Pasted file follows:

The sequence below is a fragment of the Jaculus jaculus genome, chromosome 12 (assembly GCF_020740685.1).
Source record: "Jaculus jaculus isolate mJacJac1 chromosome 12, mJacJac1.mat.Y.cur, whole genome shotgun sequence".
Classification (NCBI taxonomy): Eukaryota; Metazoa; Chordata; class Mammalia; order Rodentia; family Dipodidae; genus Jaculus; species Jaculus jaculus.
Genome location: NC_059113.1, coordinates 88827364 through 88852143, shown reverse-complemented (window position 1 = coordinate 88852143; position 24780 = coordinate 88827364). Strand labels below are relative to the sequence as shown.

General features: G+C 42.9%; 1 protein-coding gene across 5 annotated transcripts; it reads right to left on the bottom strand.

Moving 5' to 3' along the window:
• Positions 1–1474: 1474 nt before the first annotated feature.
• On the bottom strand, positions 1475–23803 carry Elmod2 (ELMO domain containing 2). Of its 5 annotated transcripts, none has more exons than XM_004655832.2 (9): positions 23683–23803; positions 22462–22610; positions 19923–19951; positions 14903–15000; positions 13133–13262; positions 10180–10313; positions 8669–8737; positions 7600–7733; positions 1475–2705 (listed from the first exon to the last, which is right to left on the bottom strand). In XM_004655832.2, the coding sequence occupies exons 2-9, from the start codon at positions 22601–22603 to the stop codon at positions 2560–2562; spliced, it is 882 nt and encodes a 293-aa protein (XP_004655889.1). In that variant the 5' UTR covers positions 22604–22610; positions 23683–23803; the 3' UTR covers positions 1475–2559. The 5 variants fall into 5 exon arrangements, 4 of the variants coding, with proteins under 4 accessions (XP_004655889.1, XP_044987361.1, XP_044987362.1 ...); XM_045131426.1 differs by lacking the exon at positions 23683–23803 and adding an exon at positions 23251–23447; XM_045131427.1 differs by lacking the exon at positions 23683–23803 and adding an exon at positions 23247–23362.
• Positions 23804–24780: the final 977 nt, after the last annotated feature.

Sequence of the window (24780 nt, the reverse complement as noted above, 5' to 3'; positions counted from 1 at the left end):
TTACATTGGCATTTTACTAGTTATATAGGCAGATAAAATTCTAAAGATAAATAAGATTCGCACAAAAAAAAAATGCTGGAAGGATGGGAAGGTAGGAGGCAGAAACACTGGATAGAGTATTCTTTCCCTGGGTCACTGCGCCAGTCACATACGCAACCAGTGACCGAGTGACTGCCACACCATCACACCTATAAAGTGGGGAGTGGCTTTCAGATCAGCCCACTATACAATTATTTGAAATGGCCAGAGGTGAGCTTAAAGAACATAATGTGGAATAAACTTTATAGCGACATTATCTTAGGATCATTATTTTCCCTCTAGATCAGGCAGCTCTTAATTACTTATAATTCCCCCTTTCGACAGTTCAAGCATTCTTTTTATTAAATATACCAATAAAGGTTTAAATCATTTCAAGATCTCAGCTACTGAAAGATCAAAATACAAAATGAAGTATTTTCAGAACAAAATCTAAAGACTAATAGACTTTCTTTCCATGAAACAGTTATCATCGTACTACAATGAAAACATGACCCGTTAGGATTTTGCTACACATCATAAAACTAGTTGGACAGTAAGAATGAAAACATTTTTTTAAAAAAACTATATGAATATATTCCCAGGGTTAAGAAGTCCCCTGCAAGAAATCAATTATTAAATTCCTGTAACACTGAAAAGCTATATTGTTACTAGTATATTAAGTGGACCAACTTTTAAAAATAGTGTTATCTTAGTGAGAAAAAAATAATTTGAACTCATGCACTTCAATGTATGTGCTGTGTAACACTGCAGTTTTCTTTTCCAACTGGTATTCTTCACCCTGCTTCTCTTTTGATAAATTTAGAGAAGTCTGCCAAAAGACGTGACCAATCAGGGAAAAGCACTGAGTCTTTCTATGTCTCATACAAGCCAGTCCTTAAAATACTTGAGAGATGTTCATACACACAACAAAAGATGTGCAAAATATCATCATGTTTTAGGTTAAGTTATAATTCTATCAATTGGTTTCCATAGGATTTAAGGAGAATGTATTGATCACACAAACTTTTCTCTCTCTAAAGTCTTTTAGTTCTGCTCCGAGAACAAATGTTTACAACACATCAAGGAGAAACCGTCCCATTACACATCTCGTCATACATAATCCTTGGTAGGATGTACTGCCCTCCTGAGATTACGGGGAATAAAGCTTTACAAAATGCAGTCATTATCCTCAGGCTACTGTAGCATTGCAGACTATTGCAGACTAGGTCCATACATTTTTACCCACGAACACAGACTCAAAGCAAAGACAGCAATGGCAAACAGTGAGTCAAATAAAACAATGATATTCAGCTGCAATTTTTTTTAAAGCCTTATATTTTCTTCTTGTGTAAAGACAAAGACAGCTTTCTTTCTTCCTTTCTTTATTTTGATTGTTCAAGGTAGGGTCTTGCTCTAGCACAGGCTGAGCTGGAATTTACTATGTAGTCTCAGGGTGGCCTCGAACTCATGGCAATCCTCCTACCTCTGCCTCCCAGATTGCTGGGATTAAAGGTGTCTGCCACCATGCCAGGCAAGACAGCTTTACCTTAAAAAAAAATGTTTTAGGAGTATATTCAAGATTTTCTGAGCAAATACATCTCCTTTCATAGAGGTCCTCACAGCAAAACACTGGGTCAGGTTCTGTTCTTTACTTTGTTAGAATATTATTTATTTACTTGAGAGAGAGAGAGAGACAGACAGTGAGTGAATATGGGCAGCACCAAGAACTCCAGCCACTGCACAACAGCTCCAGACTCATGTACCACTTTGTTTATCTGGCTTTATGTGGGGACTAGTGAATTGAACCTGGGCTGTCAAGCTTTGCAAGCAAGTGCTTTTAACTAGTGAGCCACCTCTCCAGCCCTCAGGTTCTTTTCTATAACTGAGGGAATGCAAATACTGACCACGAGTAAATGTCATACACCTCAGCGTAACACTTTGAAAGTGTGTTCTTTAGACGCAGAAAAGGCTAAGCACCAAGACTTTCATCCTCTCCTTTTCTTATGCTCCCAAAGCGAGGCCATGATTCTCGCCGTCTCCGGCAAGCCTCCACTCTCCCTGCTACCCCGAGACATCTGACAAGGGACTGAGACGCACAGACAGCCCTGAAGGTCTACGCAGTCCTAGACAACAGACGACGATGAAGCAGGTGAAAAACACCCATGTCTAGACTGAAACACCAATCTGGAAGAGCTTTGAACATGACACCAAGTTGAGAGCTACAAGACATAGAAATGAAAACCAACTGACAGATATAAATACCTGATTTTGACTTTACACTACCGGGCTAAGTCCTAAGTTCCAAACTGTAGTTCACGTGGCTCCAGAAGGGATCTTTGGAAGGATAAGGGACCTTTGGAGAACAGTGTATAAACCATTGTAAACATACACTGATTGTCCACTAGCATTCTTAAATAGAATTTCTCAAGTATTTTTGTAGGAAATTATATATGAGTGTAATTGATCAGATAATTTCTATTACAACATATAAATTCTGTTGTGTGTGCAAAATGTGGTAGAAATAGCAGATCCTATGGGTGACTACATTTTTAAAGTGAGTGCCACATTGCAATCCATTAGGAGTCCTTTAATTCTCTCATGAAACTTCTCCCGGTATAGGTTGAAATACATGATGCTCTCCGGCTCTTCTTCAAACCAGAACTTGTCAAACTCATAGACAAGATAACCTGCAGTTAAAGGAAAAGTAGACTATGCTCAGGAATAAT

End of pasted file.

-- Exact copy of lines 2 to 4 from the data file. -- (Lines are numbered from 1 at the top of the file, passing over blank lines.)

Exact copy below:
Source record: "Jaculus jaculus isolate mJacJac1 chromosome 12, mJacJac1.mat.Y.cur, whole genome shotgun sequence".
Classification (NCBI taxonomy): Eukaryota; Metazoa; Chordata; class Mammalia; order Rodentia; family Dipodidae; genus Jaculus; species Jaculus jaculus.
Genome location: NC_059113.1, coordinates 88827364 through 88852143, shown reverse-complemented (window position 1 = coordinate 88852143; position 24780 = coordinate 88827364). Strand labels below are relative to the sequence as shown.